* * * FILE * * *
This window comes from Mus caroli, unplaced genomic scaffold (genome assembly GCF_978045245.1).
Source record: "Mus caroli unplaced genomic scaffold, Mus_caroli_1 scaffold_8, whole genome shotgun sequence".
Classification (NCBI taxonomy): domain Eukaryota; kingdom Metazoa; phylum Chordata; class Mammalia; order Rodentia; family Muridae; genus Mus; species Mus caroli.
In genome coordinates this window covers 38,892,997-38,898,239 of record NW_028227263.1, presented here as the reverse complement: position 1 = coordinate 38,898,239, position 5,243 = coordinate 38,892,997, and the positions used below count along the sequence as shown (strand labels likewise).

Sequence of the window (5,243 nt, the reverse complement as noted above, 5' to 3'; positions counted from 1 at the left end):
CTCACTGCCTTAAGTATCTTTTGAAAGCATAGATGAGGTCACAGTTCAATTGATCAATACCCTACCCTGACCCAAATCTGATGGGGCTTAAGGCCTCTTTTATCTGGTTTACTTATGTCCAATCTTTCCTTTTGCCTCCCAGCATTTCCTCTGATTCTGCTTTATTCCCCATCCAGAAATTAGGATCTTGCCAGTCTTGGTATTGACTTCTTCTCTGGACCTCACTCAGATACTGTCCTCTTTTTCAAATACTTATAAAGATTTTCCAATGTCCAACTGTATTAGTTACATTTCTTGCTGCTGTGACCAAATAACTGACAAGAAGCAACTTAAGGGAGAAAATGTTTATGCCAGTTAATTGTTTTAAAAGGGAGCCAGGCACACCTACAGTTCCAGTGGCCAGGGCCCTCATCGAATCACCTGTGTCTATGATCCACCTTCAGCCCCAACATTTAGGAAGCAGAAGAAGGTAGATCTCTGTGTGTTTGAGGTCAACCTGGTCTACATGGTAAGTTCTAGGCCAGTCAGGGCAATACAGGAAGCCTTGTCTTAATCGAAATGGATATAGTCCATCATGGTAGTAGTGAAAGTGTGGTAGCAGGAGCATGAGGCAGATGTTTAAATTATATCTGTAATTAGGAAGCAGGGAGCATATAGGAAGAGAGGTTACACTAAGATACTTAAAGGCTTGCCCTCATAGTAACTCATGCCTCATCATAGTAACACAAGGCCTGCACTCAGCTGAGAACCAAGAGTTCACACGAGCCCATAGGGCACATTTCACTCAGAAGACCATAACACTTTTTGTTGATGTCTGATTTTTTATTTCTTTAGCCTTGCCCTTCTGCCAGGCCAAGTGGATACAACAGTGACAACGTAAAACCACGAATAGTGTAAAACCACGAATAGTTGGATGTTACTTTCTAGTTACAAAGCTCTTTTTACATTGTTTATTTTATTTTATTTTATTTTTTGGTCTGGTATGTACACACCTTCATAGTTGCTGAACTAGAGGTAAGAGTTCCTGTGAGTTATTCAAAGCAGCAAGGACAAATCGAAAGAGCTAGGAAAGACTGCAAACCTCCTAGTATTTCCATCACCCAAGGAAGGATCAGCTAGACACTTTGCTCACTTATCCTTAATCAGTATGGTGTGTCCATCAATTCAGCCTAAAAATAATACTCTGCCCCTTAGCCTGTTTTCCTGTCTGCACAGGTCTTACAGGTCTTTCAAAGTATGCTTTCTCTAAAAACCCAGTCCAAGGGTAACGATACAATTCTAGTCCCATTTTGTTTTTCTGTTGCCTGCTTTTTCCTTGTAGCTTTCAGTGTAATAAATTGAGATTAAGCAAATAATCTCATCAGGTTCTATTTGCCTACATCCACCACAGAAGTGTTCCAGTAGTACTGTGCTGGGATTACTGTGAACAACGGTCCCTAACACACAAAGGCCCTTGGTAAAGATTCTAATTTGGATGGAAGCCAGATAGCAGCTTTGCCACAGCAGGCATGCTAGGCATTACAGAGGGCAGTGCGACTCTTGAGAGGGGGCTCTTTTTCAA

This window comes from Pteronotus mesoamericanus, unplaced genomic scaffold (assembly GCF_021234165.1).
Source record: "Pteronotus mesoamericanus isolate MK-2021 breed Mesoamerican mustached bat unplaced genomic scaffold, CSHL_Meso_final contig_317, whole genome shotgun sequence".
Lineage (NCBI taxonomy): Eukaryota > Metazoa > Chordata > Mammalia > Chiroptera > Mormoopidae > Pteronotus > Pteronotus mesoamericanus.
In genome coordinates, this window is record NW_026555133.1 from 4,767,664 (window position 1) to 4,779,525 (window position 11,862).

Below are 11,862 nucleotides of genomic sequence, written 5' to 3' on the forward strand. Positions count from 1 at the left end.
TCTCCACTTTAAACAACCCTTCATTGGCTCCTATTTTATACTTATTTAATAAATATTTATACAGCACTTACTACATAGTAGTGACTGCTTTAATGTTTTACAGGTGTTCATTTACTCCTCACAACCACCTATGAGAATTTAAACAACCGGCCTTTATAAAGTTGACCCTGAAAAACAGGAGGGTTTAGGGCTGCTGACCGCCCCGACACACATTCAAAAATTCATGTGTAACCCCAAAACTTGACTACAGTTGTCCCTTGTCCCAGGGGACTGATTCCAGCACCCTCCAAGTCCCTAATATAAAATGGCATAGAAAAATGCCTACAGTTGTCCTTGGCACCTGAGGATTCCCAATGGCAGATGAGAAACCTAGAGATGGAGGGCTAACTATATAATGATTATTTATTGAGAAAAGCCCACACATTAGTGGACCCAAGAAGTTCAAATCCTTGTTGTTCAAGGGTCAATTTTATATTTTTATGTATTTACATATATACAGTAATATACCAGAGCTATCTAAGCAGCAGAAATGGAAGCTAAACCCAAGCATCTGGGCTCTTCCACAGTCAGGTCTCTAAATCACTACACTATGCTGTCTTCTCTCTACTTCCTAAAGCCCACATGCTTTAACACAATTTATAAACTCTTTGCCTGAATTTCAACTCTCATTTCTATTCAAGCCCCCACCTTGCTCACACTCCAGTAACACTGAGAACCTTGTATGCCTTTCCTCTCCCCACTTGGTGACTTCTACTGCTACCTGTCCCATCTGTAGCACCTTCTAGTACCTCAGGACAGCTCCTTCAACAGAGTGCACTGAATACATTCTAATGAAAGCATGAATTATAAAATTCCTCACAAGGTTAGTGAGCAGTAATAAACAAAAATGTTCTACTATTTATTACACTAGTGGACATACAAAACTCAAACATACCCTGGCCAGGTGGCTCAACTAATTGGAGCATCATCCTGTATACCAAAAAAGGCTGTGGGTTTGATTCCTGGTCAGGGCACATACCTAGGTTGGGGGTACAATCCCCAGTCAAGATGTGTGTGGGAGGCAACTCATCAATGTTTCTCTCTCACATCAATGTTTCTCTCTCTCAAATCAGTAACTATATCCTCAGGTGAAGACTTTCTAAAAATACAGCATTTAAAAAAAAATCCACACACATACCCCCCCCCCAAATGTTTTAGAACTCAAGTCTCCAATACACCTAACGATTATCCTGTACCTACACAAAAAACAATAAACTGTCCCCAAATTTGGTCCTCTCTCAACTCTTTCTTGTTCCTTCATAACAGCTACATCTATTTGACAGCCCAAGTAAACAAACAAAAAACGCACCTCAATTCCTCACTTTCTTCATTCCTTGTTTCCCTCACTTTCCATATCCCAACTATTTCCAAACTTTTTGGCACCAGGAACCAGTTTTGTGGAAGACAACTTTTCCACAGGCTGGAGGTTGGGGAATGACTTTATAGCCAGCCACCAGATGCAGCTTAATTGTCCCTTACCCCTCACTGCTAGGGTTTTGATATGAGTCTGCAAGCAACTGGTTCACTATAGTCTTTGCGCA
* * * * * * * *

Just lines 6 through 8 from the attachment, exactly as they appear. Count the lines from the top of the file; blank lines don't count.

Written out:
CTCACTGCCTTAAGTATCTTTTGAAAGCATAGATGAGGTCACAGTTCAATTGATCAATACCCTACCCTGACCCAAATCTGATGGGGCTTAAGGCCTCTTTTATCTGGTTTACTTATGTCCAATCTTTCCTTTTGCCTCCCAGCATTTCCTCTGATTCTGCTTTATTCCCCATCCAGAAATTAGGATCTTGCCAGTCTTGGTATTGACTTCTTCTCTGGACCTCACTCAGATACTGTCCTCTTTTTCAAATACTTATAAAGATTTTCCAATGTCCAACTGTATTAGTTACATTTCTTGCTGCTGTGACCAAATAACTGACAAGAAGCAACTTAAGGGAGAAAATGTTTATGCCAGTTAATTGTTTTAAAAGGGAGCCAGGCACACCTACAGTTCCAGTGGCCAGGGCCCTCATCGAATCACCTGTGTCTATGATCCACCTTCAGCCCCAACATTTAGGAAGCAGAAGAAGGTAGATCTCTGTGTGTTTGAGGTCAACCTGGTCTACATGGTAAGTTCTAGGCCAGTCAGGGCAATACAGGAAGCCTTGTCTTAATCGAAATGGATATAGTCCATCATGGTAGTAGTGAAAGTGTGGTAGCAGGAGCATGAGGCAGATGTTTAAATTATATCTGTAATTAGGAAGCAGGGAGCATATAGGAAGAGAGGTTACACTAAGATACTTAAAGGCTTGCCCTCATAGTAACTCATGCCTCATCATAGTAACACAAGGCCTGCACTCAGCTGAGAACCAAGAGTTCACACGAGCCCATAGGGCACATTTCACTCAGAAGACCATAACACTTTTTGTTGATGTCTGATTTTTTATTTCTTTAGCCTTGCCCTTCTGCCAGGCCAAGTGGATACAACAGTGACAACGTAAAACCACGAATAGTGTAAAACCACGAATAGTTGGATGTTACTTTCTAGTTACAAAGCTCTTTTTACATTGTTTATTTTATTTTATTTTATTTTTTGGTCTGGTATGTACACACCTTCATAGTTGCTGAACTAGAGGTAAGAGTTCCTGTGAGTTATTCAAAGCAGCAAGGACAAATCGAAAGAGCTAGGAAAGACTGCAAACCTCCTAGTATTTCCATCACCCAAGGAAGGATCAGCTAGACACTTTGCTCACTTATCCTTAATCAGTATGGTGTGTCCATCAATTCAGCCTAAAAATAATACTCTGCCCCTTAGCCTGTTTTCCTGTCTGCACAGGTCTTACAGGTCTTTCAAAGTATGCTTTCTCTAAAAACCCAGTCCAAGGGTAACGATACAATTCTAGTCCCATTTTGTTTTTCTGTTGCCTGCTTTTTCCTTGTAGCTTTCAGTGTAATAAATTGAGATTAAGCAAATAATCTCATCAGGTTCTATTTGCCTACATCCACCACAGAAGTGTTCCAGTAGTACTGTGCTGGGATTACTGTGAACAACGGTCCCTAACACACAAAGGCCCTTGGTAAAGATTCTAATTTGGATGGAAGCCAGATAGCAGCTTTGCCACAGCAGGCATGCTAGGCATTACAGAGGGCAGTGCGACTCTTGAGAGGGGGCTCTTTTTCAA

This window comes from Pteronotus mesoamericanus, unplaced genomic scaffold (assembly GCF_021234165.1).
Source record: "Pteronotus mesoamericanus isolate MK-2021 breed Mesoamerican mustached bat unplaced genomic scaffold, CSHL_Meso_final contig_317, whole genome shotgun sequence".